The word came down from on high. In late January, Mayor Bloomberg announced the Department of Education would lose $180 million this school year, in an unusual mid-year budget cut.
Days later, parents packed a community meeting at the old John Jay High School building in Park Slope. Council Member Bill de Blasio (D-Brooklyn) spoke, along with several principals. Then the microphone was handed to the parents.
“There was a lot of despair about how this was going to hurt schools,” said Martha Foote, a Brooklyn parent who attended the meeting. Her 5-year-old son, Jack Burke, just started kindergarten at Public School 321 in Park Slope, described by non-profit InsideSchools.org as one of the finest elementary schools in the city.
Now, Foote and her fellow parents are fighting the school cuts, joined by a growing coalition of educators from across the city.
Fears For Future
On January 30, P.S. 321’s principal Elizabeth Phillips was told to cut about $125,000. So she sat down to pinch pennies from the educations of her 1,200-plus students. When she was done, she wrote a letter to parents and explained exactly how their kids would pay for the city’s budget shortfall.
“I fear what this means for next year in terms of class size, intervention services, and arts programming,” Phillips wrote. She told parents that cuts mean P.S. 321 will lose classroom furniture, math books, and â€œintervention services” — math and language tutoring for students in danger of falling behind.
“If in fact we’re going into a recession, schools need more money, not less,” Phillips said. “If families are losing jobs and homes, we need more guidance counselors and interventions. In times of fiscal crisis, schools should really be exempt from cuts.”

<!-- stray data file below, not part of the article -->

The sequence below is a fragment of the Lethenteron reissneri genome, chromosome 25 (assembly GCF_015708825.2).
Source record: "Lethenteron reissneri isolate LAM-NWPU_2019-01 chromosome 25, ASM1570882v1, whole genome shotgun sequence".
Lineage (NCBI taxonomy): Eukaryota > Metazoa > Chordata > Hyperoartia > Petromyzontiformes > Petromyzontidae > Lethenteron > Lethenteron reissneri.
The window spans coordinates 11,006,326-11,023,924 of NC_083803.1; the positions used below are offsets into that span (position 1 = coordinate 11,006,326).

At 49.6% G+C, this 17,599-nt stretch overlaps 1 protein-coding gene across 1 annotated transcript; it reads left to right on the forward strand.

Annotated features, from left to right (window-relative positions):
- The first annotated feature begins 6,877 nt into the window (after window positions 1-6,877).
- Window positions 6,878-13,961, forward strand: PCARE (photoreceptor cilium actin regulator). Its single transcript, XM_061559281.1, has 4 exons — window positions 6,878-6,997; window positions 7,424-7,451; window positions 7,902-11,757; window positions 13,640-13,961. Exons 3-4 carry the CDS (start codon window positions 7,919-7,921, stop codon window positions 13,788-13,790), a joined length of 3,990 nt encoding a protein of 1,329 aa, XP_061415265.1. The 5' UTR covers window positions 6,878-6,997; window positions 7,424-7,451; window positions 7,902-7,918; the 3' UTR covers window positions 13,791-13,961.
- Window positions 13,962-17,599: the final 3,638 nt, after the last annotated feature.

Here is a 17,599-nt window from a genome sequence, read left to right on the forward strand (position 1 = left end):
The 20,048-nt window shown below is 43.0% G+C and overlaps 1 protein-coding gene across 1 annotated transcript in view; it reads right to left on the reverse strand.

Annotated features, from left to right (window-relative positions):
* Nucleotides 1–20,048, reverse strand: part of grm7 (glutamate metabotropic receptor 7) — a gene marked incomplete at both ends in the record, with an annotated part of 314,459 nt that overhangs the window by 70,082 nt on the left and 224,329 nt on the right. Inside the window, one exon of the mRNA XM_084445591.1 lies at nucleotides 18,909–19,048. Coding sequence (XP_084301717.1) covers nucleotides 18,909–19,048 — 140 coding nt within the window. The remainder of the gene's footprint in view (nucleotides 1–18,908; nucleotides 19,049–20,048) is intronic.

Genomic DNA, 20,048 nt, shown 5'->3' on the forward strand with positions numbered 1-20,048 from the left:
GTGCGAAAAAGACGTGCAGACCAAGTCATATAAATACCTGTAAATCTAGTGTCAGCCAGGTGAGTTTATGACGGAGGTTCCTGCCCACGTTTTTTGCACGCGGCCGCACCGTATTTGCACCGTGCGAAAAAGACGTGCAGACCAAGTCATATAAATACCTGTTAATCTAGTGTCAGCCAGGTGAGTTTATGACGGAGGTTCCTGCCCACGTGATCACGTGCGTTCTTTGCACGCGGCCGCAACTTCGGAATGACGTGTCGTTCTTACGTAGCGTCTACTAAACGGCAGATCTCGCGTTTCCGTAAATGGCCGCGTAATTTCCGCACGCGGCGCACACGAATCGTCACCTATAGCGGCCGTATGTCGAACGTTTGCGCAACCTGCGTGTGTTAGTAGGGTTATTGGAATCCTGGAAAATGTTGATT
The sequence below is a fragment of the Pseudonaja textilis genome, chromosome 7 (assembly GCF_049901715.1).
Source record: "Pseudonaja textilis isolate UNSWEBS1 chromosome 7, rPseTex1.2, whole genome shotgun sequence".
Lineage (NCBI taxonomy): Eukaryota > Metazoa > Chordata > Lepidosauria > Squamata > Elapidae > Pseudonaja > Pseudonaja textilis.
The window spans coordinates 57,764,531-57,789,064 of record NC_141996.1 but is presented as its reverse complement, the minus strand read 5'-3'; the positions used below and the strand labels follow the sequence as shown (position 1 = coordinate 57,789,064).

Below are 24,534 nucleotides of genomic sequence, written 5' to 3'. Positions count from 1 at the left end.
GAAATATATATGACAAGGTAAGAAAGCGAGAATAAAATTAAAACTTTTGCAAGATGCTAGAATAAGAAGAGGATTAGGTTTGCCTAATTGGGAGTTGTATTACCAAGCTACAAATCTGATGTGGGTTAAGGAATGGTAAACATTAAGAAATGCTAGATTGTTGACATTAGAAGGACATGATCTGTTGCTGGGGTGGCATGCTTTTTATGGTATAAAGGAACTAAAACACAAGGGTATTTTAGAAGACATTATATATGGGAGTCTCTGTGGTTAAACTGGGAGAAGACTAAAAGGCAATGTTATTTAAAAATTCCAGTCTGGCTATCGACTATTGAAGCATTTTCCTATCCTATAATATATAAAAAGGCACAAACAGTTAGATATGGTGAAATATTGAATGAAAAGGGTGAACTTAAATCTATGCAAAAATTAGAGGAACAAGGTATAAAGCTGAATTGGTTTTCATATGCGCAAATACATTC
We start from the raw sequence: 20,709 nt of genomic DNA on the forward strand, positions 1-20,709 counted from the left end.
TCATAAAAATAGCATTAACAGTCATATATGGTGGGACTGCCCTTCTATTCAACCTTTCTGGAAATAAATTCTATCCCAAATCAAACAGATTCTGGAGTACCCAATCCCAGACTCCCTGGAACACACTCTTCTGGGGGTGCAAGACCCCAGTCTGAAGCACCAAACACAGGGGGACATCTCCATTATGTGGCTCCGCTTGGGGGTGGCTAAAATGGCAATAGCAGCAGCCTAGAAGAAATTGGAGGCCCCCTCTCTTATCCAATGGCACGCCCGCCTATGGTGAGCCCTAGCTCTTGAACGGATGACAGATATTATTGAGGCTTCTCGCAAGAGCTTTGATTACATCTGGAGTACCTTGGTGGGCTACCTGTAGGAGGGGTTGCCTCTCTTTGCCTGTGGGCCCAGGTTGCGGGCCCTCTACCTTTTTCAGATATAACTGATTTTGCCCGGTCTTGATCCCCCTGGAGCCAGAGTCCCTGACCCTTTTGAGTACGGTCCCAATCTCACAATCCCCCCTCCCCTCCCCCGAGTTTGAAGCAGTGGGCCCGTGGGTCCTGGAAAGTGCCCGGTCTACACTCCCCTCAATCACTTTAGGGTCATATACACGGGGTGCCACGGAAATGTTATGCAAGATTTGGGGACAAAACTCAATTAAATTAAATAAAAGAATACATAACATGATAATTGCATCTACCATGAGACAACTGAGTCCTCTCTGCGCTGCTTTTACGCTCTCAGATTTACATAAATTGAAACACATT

Not surprisingly, the parents at P.S. 321 weren’t happy. The PTA met the next night, and kicked into action. Parents contacted their council members, School Chancellor Joel Klein, and City Council Speaker Christine Quinn. And on February 14, the P.S. 321 parents marched to Department of Education (DOE) headquarters near City Hall, with parents from across the city.
“These budget cuts are unfair and harmful to our children. They must be stopped, especially in light of recent news articles highlighting the waste at the Department of Education,” P.S. 321’s PTA leaders wrote to parents. The “waste” they cited: no-bid contracts, $80 million spent on practice tests, a recent increase in the number of central employees, and inflated salaries for top executives.
“They’re testing so that they can see, ‘Oh yes, we see we have children that need extra help,'” said P.S. 321 PTA Co-President Julie Markes. “The people that need this extra help are then most impacted by the cuts.”
Some Are Unsympathetic
“Brownstoner,” a prominent Brooklyn real estate and community blog, noted the cuts to P.S. 321 and the parent reaction. “Brownstoner” readers commented 148 times on the story in the next 48 hours.
At least one reader wasn’t entirely sympathetic to the school’s plight. They noted that the shortfall in P.S. 321’s budget is about $100 per student, which pales in comparison to home values in affluent Park Slope:
Total enrollment 1,200+
Approx. Shortfall/student: $100
Modest townhouse in zone cost: $2,000,000
Average home cost per square foot: $800.
“Anyone struggling to muster up sympathy here?” they asked.
Phillips’ school has an unusually involved PTA, which is planning to raise money to help compensate for the city’s cuts, according to Foote. The PTA already funds the school’s after-school fourth- and fifth-grade band, a chess club, an onsite I.T. technician, and provides $400 to each teacher for classroom expenses.